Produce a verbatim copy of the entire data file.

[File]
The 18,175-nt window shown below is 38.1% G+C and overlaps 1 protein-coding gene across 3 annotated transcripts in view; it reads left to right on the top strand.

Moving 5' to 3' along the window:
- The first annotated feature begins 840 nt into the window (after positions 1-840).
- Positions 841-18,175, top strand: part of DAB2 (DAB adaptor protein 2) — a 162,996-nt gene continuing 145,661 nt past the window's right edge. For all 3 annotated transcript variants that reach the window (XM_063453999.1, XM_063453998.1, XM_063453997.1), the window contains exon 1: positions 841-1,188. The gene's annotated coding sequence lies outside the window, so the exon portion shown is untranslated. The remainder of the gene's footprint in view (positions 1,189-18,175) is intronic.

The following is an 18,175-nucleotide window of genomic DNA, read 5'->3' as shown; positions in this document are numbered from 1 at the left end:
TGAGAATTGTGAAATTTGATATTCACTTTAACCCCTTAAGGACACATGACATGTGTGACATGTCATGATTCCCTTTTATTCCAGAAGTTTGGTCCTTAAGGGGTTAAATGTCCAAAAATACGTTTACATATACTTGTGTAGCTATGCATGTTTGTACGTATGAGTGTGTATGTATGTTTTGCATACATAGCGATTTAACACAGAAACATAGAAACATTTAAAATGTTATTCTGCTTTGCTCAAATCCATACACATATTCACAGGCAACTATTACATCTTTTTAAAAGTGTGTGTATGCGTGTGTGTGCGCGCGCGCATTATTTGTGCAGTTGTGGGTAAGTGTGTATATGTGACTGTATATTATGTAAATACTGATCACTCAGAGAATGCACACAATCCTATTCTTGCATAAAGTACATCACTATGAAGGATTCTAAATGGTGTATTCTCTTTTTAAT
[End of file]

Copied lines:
The 18,175-nt window shown below is 38.1% G+C and overlaps 1 protein-coding gene across 3 annotated transcripts in view; it reads left to right on the top strand.

Moving 5' to 3' along the window:
- The first annotated feature begins 840 nt into the window (after positions 1-840).
- Positions 841-18,175, top strand: part of DAB2 (DAB adaptor protein 2) — a 162,996-nt gene continuing 145,661 nt past the window's right edge. For all 3 annotated transcript variants that reach the window (XM_063453999.1, XM_063453998.1, XM_063453997.1), the window contains exon 1: positions 841-1,188. The gene's annotated coding sequence lies outside the window, so the exon portion shown is untranslated. The remainder of the gene's footprint in view (positions 1,189-18,175) is intronic.

The following is an 18,175-nucleotide window of genomic DNA, read 5'->3' as shown; positions in this document are numbered from 1 at the left end:
TGAGAATTGTGAAATTTGATATTCACTTTAACCCCTTAAGGACACATGACATGTGTGACATGTCATGATTCCCTTTTATTCCAGAAGTTTGGTCCTTAAGGGGTTAAATGTCCAAAAATACGTTTACATATACTTGTGTAGCTATGCATGTTTGTACGTATGAGTGTGTATGTATGTTTTGCATACATAGCGATTTAACACAGAAACATAGAAACATTTAAAATGTTATTCTGCTTTGCTCAAATCCATACACATATTCACAGGCAACTATTACATCTTTTTAAAAGTGTGTGTATGCGTGTGTGTGCGCGCGCGCATTATTTGTGCAGTTGTGGGTAAGTGTGTATATGTGACTGTATATTATGTAAATACTGATCACTCAGAGAATGCACACAATCCTATTCTTGCATAAAGTACATCACTATGAAGGATTCTAAATGGTGTATTCTCTTTTTAAT